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Dental Plaque & Pregnancy

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In the February, 2010 issue of Obstetrics & Gynecology, the magazine highlighted a story about a 35 year-old women who lost her baby in the 39th week of pregnancy. The cause of the loss was linked to fusobacterium nucleatum, common bacteria found in dental plaque in our mouths.

There has previously been a connection between oral bacteria and preterm births, but this was the first proven case of oral bacteria causing stillbirth.

During pregnancy, this woman experienced excessive bleeding of her gums. Pregnancy-associated gingivitis (bleeding gums) is a common occurrence throughout pregnancy, linked to the changes in hormonal levels in the blood. But the gingivitis is caused by bacteria, and can be managed with proper dental hygiene practices like regular brushing, flossing, and dental check-ups.

Along with excessive gingivitis, the individual experienced a weakened immune system caused by a respiratory infection for three days prior to the stillbirth. This is assumed to have eased the transport of bacteria from the mouth to pass through the placenta. (Normally, this type of bacteria is removed from our system quickly by a healthy immune system.) Dr. Yiping Han, associate professor at The School of Dental Medicine at Case Western Reserve University, mentions that once the bacteria enters the placenta it is left alone to cause damage. Our immune system is told (by our brain) to ignore the placenta, so it does not attack and expel the growing fetus.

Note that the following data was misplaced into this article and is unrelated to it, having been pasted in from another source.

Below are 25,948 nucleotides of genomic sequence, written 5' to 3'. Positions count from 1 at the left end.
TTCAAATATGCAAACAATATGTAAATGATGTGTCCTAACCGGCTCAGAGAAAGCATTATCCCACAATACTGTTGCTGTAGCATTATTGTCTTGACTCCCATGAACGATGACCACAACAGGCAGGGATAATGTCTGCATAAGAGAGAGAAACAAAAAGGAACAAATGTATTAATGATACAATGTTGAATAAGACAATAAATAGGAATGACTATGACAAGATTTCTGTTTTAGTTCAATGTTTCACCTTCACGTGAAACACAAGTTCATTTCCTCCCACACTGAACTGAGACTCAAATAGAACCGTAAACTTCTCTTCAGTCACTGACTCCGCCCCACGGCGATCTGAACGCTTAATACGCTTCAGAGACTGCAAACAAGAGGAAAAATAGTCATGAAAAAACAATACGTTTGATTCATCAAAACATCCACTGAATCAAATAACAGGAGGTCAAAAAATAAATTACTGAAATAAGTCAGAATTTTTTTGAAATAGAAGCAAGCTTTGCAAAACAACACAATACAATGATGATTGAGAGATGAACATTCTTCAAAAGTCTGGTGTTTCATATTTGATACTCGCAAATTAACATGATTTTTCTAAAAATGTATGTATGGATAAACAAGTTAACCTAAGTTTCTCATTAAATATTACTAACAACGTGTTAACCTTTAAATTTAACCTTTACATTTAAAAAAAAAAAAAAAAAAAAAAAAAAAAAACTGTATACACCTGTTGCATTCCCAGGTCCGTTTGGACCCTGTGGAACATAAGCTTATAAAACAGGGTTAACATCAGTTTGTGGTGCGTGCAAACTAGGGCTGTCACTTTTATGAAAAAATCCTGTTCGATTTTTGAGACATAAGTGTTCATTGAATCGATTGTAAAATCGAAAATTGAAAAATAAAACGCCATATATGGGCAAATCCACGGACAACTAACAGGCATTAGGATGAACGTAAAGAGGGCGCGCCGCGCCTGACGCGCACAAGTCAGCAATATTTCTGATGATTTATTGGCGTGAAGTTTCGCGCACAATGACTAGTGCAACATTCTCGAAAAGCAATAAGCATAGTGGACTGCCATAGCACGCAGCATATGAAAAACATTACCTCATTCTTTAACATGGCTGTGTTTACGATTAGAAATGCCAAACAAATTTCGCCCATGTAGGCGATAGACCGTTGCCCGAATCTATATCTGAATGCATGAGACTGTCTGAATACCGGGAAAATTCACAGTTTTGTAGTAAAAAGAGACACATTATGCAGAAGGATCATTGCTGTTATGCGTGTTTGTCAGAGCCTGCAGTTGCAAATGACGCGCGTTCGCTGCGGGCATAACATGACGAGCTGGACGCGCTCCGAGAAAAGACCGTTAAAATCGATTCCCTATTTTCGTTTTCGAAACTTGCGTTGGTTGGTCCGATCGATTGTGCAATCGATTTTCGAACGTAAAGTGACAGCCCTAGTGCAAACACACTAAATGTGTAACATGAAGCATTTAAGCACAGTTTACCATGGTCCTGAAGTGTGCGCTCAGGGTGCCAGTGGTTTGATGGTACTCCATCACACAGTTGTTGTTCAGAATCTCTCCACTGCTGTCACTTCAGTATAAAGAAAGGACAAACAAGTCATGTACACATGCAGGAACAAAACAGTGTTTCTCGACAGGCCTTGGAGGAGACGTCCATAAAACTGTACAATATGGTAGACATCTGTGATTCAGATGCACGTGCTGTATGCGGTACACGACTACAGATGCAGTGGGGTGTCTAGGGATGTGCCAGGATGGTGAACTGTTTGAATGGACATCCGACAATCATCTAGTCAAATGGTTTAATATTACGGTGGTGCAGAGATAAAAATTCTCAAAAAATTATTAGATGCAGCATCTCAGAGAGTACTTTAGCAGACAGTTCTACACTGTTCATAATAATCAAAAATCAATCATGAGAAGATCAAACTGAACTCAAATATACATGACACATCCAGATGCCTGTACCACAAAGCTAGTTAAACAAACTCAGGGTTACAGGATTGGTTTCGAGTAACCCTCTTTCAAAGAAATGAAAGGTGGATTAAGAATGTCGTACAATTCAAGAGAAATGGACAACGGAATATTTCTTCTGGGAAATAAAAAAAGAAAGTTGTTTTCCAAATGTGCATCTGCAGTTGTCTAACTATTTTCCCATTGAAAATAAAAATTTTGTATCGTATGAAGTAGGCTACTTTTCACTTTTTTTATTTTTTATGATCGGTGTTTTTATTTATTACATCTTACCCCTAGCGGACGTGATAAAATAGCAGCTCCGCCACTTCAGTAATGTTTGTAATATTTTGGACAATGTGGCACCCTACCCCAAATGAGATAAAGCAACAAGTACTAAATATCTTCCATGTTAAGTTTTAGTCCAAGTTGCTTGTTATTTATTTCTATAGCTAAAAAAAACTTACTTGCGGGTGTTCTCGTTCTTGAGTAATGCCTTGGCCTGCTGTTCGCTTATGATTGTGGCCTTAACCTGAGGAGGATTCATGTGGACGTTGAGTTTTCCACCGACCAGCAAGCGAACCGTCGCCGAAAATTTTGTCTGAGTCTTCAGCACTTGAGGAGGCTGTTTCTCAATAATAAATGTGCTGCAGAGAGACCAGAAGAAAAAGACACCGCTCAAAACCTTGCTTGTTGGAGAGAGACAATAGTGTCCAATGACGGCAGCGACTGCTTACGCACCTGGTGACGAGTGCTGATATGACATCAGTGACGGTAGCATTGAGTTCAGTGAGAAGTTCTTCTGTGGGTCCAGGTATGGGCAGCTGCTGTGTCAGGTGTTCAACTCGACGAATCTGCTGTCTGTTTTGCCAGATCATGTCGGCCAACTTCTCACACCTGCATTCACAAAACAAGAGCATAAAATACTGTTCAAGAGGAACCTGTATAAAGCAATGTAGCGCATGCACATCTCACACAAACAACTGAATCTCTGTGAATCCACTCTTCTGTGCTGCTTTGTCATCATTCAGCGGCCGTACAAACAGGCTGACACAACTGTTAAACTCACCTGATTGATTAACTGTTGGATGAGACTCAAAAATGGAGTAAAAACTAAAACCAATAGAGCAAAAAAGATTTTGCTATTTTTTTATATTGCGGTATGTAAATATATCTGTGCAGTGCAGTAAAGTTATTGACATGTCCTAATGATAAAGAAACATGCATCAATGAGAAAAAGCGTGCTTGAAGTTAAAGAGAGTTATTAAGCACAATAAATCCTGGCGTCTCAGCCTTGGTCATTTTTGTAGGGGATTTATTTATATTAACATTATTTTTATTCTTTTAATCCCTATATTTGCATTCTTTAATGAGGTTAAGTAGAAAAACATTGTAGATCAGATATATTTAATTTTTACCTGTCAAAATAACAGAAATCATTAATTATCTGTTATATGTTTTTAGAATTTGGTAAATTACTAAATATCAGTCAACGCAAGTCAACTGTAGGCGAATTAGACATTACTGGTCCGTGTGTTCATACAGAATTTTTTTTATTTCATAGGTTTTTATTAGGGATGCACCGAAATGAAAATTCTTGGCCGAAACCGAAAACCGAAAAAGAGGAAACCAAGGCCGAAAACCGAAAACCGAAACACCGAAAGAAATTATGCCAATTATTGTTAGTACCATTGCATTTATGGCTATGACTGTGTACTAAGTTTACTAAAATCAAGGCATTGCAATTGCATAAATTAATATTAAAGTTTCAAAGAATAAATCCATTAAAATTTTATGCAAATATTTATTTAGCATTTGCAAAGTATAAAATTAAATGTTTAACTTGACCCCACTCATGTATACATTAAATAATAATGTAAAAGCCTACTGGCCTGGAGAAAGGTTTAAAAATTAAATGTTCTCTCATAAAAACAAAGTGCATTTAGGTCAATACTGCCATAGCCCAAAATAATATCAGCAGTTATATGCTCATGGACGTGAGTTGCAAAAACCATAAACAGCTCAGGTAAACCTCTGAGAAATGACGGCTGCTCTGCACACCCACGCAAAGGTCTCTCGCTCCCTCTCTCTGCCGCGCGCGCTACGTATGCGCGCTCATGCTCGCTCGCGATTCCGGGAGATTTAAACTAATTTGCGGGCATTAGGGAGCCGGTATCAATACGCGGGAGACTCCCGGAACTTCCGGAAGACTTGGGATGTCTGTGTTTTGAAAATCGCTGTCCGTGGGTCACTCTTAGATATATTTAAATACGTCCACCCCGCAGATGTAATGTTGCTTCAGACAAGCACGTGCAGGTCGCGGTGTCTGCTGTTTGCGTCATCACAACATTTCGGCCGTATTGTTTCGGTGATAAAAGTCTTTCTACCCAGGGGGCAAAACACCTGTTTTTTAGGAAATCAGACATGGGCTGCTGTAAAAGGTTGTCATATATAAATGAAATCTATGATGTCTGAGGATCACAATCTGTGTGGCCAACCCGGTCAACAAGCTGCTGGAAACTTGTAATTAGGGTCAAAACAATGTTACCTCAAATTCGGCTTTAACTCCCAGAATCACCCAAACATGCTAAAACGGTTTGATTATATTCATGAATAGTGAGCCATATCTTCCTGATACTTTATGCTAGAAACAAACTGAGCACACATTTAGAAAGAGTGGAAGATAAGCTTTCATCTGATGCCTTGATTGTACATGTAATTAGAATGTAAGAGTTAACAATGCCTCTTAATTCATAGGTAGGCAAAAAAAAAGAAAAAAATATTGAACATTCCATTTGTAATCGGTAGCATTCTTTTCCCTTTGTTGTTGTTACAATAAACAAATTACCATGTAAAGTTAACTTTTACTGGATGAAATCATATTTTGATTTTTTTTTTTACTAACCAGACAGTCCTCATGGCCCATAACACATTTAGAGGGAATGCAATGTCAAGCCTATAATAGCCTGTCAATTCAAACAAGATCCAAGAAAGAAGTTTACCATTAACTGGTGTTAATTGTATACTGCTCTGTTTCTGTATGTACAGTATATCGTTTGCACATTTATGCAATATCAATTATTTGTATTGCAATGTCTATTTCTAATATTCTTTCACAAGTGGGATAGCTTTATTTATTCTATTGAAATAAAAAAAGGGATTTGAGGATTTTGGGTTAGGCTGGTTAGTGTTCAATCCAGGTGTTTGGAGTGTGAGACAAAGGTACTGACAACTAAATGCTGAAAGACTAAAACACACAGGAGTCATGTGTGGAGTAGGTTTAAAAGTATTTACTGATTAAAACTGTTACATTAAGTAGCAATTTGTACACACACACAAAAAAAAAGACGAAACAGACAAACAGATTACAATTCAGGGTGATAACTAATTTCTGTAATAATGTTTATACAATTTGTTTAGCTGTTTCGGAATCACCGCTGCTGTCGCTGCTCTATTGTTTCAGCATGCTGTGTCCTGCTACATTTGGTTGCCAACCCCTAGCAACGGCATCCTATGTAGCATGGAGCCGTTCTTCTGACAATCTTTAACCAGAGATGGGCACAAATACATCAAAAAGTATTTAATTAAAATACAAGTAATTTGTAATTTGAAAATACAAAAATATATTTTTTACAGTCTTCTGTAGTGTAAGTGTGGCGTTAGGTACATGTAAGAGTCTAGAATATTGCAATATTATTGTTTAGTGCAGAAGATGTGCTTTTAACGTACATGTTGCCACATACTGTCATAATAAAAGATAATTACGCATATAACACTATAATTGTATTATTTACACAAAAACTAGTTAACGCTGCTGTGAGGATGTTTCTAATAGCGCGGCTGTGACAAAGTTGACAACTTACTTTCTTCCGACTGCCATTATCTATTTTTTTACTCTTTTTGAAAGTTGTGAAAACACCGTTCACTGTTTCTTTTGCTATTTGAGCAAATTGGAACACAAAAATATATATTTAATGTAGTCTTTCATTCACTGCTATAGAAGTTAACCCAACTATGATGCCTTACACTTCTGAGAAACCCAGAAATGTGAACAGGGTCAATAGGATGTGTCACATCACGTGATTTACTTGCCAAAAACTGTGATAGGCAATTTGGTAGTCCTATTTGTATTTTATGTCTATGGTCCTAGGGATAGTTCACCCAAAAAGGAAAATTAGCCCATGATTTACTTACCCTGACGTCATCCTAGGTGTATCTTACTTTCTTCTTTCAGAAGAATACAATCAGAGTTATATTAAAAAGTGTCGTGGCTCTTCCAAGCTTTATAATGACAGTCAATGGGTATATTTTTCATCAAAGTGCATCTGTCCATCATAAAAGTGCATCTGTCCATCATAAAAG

Before you get alarmed, note that pregnancy-associated gingivitis (bleeding gums during pregnancy) is not a rare encounter. Han explains that half of all pregnant women experience bleeding gums due to hormonal changes.

The take-home message is to keep good oral hygiene during pregnancy. Also, if you happen to come down with the flu or experience an illness of some kind and notice that you also have bleeding gums, dental hygiene is even more important to maintain. Regular brushing, flossing, and mouthwash will help prevent the abundance of normal bacteria in the mouth.

Claire is a twenty-three year old nursing student at Arizona State University. She currently lives in Tempe, AZ with her dog Bella.

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We value and respect our HERWriters' experiences, but everyone is different. Many of our writers are speaking from personal experience, and what's worked for them may not work for you. Their articles are not a substitute for medical advice, although we hope you can gain knowledge from their insight.